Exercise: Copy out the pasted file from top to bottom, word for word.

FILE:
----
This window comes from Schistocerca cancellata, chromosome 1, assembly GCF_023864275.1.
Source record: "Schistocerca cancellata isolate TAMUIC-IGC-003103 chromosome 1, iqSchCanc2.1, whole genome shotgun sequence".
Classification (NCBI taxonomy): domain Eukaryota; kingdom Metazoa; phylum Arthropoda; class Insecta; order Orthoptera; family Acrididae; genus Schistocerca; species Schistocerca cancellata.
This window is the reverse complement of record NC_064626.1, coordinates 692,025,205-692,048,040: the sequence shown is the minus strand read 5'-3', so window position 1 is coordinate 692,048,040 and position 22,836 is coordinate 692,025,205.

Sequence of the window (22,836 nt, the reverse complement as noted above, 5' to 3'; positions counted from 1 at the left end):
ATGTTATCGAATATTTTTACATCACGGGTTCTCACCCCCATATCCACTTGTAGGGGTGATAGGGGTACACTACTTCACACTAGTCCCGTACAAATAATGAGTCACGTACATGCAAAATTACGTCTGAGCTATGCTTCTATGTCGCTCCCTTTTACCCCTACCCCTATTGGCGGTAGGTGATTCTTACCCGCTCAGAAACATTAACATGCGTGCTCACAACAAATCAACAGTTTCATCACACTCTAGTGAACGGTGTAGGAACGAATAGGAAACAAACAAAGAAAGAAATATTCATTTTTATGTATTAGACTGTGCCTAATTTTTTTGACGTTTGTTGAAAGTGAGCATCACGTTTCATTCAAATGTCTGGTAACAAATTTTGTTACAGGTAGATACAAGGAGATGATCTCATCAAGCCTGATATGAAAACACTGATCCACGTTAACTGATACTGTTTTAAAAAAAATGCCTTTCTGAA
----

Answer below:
This window comes from Schistocerca cancellata, chromosome 1, assembly GCF_023864275.1.
Source record: "Schistocerca cancellata isolate TAMUIC-IGC-003103 chromosome 1, iqSchCanc2.1, whole genome shotgun sequence".
Classification (NCBI taxonomy): domain Eukaryota; kingdom Metazoa; phylum Arthropoda; class Insecta; order Orthoptera; family Acrididae; genus Schistocerca; species Schistocerca cancellata.
This window is the reverse complement of record NC_064626.1, coordinates 692,025,205-692,048,040: the sequence shown is the minus strand read 5'-3', so window position 1 is coordinate 692,048,040 and position 22,836 is coordinate 692,025,205.

Sequence of the window (22,836 nt, the reverse complement as noted above, 5' to 3'; positions counted from 1 at the left end):
ATGTTATCGAATATTTTTACATCACGGGTTCTCACCCCCATATCCACTTGTAGGGGTGATAGGGGTACACTACTTCACACTAGTCCCGTACAAATAATGAGTCACGTACATGCAAAATTACGTCTGAGCTATGCTTCTATGTCGCTCCCTTTTACCCCTACCCCTATTGGCGGTAGGTGATTCTTACCCGCTCAGAAACATTAACATGCGTGCTCACAACAAATCAACAGTTTCATCACACTCTAGTGAACGGTGTAGGAACGAATAGGAAACAAACAAAGAAAGAAATATTCATTTTTATGTATTAGACTGTGCCTAATTTTTTTGACGTTTGTTGAAAGTGAGCATCACGTTTCATTCAAATGTCTGGTAACAAATTTTGTTACAGGTAGATACAAGGAGATGATCTCATCAAGCCTGATATGAAAACACTGATCCACGTTAACTGATACTGTTTTAAAAAAAATGCCTTTCTGAA